Owning and communicating on a smartphone is a very normal part of life and for young people, their childhood and adolescence has coincided with this rise in mobile technology. An Ofcom report found that 83% of 12-15 year olds now own their own smartphones and 69% have a social media profile.

Moderate smartphone use can have many benefits for young people, helping them to make and maintain friendships, gain support and connect with people with similar life experiences. However, when smartphone use becomes excessive, it can increase emotional distress, lead to higher rates of anxiety and depressive symptoms, reduce self-esteem and significantly disrupt sleep. These negative effects can then cause a vicious circle; if young people are struggling with difficult emotions as a result of their smartphone use, this can then lead to them becoming withdrawn and using their smartphones even more as a means of escaping the ‘real world’ and their feelings.

Dr Hayley van Zwanenberg, Child and Adolescent Psychiatrist at Priory Wellbeing Centre Oxford, says: “I have seen a rise in young patients citing use of social media as a major contributing factor to their developing depression, anxiety and eating disorders.”

The pressure to be ‘perfect’

When Priory consultants recently visited a school, they found that many young people felt that it was normal and necessary to alter their photos before putting them on social media.

When a young person spends time scrolling through retouched photos of peers, celebrities and influencers on social media, they can start to judge themselves against what they see, leaving them feeling ‘less than’. As they come to believe that their appearance and life are ‘not enough’ in comparison to what they scroll past on their smartphones, their confidence can take a hit.

Lowered self-esteem can then lead to a young person attempting to copy the ‘perfect’ photos they see on social media. As well as doctoring social media images, some go to more extreme lengths to imitate the photos in real life, dramatically changing their appearance or their body in an attempt to ‘fit in’. This can lead to self-esteem and body issues, as well as the development of mental health conditions and eating disorders.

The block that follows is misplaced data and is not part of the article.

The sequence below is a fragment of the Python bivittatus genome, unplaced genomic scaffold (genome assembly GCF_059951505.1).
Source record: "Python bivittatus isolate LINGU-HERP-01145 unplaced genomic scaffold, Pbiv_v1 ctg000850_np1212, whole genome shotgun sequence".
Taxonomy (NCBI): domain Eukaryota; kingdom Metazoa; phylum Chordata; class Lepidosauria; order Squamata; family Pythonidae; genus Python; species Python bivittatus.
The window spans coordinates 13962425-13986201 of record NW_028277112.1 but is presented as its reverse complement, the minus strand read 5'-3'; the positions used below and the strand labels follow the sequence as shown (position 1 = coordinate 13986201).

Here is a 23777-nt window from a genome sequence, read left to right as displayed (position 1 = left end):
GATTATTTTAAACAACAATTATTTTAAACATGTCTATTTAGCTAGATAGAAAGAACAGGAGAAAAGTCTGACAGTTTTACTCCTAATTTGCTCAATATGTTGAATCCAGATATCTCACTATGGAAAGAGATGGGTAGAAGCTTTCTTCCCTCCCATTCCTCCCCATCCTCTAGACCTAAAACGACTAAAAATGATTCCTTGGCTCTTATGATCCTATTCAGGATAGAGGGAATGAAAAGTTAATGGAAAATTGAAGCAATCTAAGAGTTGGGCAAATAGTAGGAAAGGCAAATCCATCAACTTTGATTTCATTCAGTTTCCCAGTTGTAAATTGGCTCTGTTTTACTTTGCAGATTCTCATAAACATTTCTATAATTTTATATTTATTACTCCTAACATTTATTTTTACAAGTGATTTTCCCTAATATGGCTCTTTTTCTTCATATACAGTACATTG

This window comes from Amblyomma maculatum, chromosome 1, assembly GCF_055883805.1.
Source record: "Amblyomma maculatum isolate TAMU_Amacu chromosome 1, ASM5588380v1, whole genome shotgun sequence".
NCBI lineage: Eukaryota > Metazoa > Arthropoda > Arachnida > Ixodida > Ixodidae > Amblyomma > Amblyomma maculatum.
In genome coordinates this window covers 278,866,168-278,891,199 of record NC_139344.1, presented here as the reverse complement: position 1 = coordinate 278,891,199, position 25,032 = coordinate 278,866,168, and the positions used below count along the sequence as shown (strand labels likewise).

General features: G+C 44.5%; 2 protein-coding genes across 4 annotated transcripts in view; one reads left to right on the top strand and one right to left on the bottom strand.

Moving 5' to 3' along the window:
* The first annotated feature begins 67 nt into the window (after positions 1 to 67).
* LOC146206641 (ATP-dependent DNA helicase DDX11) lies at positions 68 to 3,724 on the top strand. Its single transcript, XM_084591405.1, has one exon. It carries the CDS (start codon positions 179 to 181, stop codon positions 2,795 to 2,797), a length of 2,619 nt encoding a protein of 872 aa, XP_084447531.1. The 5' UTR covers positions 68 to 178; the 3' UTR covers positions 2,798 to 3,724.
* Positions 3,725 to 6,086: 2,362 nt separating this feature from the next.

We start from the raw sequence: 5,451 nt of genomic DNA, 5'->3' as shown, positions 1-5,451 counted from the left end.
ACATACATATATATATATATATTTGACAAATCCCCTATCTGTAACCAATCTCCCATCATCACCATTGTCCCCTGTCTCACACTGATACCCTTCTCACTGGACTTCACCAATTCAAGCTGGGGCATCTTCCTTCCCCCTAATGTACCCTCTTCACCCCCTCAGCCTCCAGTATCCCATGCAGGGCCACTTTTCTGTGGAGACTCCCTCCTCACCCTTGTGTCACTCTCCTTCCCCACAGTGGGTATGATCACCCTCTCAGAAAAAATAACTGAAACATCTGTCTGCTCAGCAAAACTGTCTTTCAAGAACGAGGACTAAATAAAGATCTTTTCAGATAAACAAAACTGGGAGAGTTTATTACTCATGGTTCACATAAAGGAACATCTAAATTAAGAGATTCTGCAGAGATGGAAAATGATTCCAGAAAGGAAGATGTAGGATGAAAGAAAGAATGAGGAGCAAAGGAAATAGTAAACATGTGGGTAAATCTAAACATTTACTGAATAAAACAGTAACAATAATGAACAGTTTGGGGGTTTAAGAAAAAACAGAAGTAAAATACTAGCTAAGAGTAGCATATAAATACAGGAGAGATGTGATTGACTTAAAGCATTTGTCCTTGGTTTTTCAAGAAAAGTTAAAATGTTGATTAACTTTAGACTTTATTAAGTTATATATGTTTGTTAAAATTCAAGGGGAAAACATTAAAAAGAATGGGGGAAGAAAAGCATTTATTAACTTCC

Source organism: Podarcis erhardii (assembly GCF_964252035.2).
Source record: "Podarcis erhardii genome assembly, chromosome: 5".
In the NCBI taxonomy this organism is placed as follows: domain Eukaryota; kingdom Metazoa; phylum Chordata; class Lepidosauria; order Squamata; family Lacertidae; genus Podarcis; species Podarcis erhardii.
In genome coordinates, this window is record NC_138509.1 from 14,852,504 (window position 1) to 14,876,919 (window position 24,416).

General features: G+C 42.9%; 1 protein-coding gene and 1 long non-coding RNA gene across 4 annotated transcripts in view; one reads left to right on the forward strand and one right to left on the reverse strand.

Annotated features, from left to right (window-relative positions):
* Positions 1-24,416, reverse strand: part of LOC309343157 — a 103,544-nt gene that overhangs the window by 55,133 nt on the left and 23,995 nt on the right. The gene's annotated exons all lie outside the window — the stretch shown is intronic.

Appearing ‘popular’

For many young people, the number of ‘likes’, views, comments and followers that they get equates to their level of popularity amongst their peers. This can lead young people to place their entire self-worth on the amount of positive engagement they receive on social media.

Over time, the pressure of this popularity contest can lead to ongoing stress and anxiety, as young people feel as though they can’t disconnect from their phone for fear of being left out or missing out. This pressure has been known to result in young people posting more extreme photos and videos, and leaving their profiles public, in order to receive a greater number of responses.

‘Inescapable’ cyberbullying

A survey by the Headmasters’ and Headmistresses’ Conference (HMC) and Digital Awareness UK found that 57% of the young people they asked had received abusive comments online.

Cyberbullying exposes a young person to extreme stress and anxiety on a daily basis, which can dramatically impact their school and home life as well as their emotional health. It can leave the young person feeling on-edge and distracted, causing them to repeatedly think about and check their phone as the fear of what is being said about them online remains at the forefront of their mind.

Being bullied, whether offline or online, can also reinforce a young person’s belief that they are ‘less than’, and significantly reduce their self-esteem.

How to encourage young people to switch off their smartphones

When a young person uses a smartphone, it stimulates the ‘reward centre’ of the brain. The ‘likes’ and other positive engagement they receive causes a spike in dopamine, the brain’s ‘feel-good chemical’. This, in turn, motivates them to spend more time on their phone in order to experience this rush of excitement again and again.

While it is important to encourage young people to step away from their smartphones, we understand that this can be an ongoing battle. A recent Priory Group survey found that more than half of parents who have 10 to 18 year olds argue weekly with their children about the time they spend in front of a screen. Around a quarter say they argue with their child every day.

To tackle excessive smartphone use, it is important for young people to be active, investigate the real world, and interact with peers face-to face.

Encouraging a child to take part in youth clubs, sports groups or activities with their friends gives them more opportunities to meet and socialise with people. Also spending time together as a family away from screens can help them to connect with the real world. Rather than relying on technology for hits of dopamine, these experiences allow them to get bursts of happiness by connecting with family and friends and engaging in hobbies that they enjoy.

Getting a child to take part in hobbies and activities away from their phone can also boost their self-esteem. They can start to recognise their own skills and qualities, and come to understand their own self-worth, rather than constantly comparing themselves to others.

It is also worth helping young people to learn how to regulate their own use rather than saying when they should and shouldn’t be on their smartphone. Involving them in discussions, educating them about pros and cons, and talking to them about taking responsibility themselves and setting their own boundaries is often more effective than dictating rules.